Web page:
Today is the 10th anniversary of the election of Jorge Bergoglio to the papacy. It’s customary on anniversaries to look back and reflect on the years spent together, but my mom also told me if I can’t say something nice, I shouldn’t say anything at all, so I’m not sure what to do today. I guess I’ll ignore mom.
The blunt reality is that the papacy of Francis, by any Catholic measure, has been a disaster. It’s not that he hasn’t at times done some good acts or spoken some good words; it’s that the overall thrust of his pontificate has been one of confusion, political ideology, and scandal.
In the first year of his papacy Francis uttered the infamous words, “Who am I to judge?” and ever since then he has done far more to confuse the faithful than confirm them. While popesplainers have created a cottage industry trying to explain why the plain meaning of Francis’s words are not his actual meaning, most reasonable people have understood that he means what he says, even when what he says makes little sense. Further, his individual statements are not spoken in a vacuum: while one might be able interpret each of his more troublesome statements in a fully Catholic sense if we squint enough, when taken as a whole over ten years, it’s clear that Francis wishes to undermine many of the practices—and even teachings—Catholics have held dear for centuries.
Orthodox. Faithful. Free.
Sign up to get Crisis articles delivered to your inbox daily
There’s one thing, however, about which the pope is not confused: his political agenda. Pope Francis has turned the Vatican essentially into a political NGO. While every pope rightly should comment on politics, the office of the papacy isn’t to advocate for the latest United Nations initiative or World Economic Forum plan. It’s to proclaim the saving Gospel of Jesus Christ as found in the Catholic Church. Yet Francis seems to use his moral authority not to urge people to convert to Catholicism (in fact, he appears to abhor conversions), but to push the latest globalist political agenda, such as combating climate change or immigration reform. By associating himself—and thus the Catholic Church—with these worldly goals, he diminishes the ability of the Church to rise above political differences to point to a spiritual path to salvation.
And while the media—particularly Catholic media—want to ignore it, this papacy has been rife with scandal. Beyond the scandal of Francis’s own confusing words, there are the multitude of scandals involving abusive prelates and priests who have received preferential treatment if they are ideologically aligned with Francis. The public revelation of former Cardinal Theodore McCarrick as a monster seriously undermined Francis’s stated goal to clean up the Church. Here was a man who was known as a predator by many high-ranking Catholics—including the pope himself—yet he was placed in the “inner circle” by Francis early in his pontificate.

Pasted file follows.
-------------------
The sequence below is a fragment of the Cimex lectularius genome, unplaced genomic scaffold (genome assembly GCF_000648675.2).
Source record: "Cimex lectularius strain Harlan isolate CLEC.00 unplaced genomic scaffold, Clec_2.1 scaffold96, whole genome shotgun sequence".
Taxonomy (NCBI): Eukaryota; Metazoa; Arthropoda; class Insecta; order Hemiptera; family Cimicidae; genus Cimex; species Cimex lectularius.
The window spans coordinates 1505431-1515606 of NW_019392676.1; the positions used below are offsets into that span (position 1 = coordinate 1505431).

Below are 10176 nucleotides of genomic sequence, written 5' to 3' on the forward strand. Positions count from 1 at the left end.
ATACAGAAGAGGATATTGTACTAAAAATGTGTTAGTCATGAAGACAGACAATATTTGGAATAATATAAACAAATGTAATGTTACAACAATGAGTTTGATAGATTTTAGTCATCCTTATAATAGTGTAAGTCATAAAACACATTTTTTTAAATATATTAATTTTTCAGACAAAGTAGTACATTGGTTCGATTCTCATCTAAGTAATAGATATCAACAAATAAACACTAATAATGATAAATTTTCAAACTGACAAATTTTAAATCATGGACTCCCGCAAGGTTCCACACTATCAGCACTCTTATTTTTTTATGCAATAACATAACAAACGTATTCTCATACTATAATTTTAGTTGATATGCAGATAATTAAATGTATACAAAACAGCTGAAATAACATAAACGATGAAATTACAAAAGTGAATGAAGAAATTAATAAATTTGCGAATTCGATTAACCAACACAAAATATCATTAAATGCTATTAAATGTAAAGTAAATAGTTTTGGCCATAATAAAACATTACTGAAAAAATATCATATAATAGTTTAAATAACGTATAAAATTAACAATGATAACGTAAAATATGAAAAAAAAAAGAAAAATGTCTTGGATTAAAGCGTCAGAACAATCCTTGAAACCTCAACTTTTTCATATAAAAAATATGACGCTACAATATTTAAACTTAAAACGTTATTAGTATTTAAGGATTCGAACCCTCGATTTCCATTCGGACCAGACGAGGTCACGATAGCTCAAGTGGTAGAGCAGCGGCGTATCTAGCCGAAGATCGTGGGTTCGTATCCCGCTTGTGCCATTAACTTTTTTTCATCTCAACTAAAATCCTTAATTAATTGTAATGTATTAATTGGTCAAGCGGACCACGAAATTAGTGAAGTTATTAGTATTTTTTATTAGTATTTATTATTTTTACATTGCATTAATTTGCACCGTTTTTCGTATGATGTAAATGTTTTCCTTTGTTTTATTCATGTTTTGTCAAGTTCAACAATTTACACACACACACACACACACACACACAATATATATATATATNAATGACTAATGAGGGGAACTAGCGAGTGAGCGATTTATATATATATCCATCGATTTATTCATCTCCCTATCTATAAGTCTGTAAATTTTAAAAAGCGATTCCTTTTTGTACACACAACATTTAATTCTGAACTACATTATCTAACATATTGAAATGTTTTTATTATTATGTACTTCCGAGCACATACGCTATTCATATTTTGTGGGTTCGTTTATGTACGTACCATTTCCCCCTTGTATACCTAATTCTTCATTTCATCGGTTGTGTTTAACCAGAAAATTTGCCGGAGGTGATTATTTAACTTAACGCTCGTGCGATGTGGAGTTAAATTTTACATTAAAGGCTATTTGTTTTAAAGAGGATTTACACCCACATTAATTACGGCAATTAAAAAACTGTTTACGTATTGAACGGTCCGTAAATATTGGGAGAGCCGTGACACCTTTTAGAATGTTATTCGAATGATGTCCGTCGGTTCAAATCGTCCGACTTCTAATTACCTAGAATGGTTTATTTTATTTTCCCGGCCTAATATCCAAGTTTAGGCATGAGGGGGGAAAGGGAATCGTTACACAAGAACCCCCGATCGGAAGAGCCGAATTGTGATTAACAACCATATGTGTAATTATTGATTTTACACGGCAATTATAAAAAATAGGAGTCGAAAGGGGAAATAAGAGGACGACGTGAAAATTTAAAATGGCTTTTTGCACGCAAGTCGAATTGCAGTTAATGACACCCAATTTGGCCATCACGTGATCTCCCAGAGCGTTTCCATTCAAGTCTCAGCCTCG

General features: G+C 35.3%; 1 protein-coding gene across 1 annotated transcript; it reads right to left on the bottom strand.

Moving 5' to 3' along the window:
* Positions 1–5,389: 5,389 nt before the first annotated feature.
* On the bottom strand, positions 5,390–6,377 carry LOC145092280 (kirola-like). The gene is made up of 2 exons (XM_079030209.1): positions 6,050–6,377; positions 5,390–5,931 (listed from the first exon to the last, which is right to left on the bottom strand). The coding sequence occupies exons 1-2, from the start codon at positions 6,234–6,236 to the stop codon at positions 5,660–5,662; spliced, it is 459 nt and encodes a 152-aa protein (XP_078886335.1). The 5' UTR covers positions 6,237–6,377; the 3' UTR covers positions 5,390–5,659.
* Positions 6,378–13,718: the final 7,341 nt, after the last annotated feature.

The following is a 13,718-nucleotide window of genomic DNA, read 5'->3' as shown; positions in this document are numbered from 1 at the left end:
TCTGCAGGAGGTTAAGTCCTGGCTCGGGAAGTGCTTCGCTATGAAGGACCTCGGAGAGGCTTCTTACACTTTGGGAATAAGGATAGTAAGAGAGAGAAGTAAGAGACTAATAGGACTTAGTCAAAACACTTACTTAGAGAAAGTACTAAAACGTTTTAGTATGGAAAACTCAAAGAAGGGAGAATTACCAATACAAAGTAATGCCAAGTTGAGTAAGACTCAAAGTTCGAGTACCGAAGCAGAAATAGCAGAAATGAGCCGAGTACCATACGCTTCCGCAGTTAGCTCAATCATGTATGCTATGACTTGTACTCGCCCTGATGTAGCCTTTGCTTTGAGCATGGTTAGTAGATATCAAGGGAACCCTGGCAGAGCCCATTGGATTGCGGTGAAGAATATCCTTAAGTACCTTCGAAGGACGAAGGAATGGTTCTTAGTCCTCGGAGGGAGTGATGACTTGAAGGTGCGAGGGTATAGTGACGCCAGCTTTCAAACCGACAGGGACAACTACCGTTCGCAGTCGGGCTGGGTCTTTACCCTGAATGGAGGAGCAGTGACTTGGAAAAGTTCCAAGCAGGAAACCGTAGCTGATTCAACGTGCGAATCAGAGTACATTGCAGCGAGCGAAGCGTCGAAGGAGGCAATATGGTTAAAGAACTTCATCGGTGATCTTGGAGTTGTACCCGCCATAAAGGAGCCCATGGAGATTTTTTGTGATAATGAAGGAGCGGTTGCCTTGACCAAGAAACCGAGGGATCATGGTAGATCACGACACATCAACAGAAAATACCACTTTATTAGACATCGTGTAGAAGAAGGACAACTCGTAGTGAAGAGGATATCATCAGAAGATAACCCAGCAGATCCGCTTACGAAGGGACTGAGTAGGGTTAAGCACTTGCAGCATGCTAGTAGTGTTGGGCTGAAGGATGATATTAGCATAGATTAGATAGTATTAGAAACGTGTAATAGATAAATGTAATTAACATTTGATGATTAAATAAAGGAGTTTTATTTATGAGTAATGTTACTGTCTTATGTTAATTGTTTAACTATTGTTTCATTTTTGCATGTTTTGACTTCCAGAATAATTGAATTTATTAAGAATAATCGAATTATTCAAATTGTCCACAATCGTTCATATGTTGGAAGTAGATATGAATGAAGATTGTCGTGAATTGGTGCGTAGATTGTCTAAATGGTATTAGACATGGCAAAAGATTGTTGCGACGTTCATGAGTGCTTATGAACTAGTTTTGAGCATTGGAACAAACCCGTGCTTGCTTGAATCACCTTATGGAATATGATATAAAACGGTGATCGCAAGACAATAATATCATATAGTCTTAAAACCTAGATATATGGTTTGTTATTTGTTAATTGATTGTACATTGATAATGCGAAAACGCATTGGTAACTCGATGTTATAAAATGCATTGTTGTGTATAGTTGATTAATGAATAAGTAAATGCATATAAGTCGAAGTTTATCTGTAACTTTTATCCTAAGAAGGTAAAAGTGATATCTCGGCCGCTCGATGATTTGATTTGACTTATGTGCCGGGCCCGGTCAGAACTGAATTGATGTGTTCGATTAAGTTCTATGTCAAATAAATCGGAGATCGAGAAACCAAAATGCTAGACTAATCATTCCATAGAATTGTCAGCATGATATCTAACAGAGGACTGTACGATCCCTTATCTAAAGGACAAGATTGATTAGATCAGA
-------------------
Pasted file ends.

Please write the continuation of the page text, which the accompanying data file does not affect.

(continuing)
Countless other scandals have littered the past 10 years, but the most recent one regarding Fr. Marko Rupnik, S.J. might be the most troubling. The accusations against Rupnik are shocking, and the fact that he seems to still enjoy favor at the Vatican in spite of those accusations reveal a deeply dysfunctional Curia. Combine the Vatican’s inaction when it comes to Rupnik with its jihad against traditional Catholics and you have a recipe for a Rome in shambles.
Confusion, political ideology, and scandal have been our continual companions the past 10 years, and there’s little reason to believe that will change while this pope still reigns. Some Catholics attempt to explain these problems away (or even claim they are good things!); other Catholics try their best to ignore them. Sadly, many Catholics have broken communion with the Catholic Church, for atheism/agnosticism, Orthodoxy, or sedevacantism. While each person is responsible for his own decisions, Pope Francis will also have to answer for these defections on his day of particular judgement.
For my part, I still see hope in the midst of these problems. If nothing else, the misadventures of Pope Francis have allowed Catholics to more deeply understand the papacy, both its authority and its limitations. While many orthodox Catholics might have lived in a state of blissful hyperpapalism under John Paul II and Benedict XVI, Francis has reminded us that the true head of the Church is Jesus Christ, and his Vicar is not guaranteed to be faithful to Him in everything he does.
Further, times of trial, such as we live in now, are the best times for growing in holiness. It’s widely accepted that the best way to physical fitness is to put stress on your body in various ways, whether through weight-lifting, running, fasting, or other strenuous activities. Likewise, spiritual fitness only comes through stress as well: being pushed to choose the Lord in spite of temptations to leave him. In an era of a troublesome pontificate, we must decide to follow Christ and cling to him in spite of the confusion, political ideology, and scandal that currently emanates from Rome.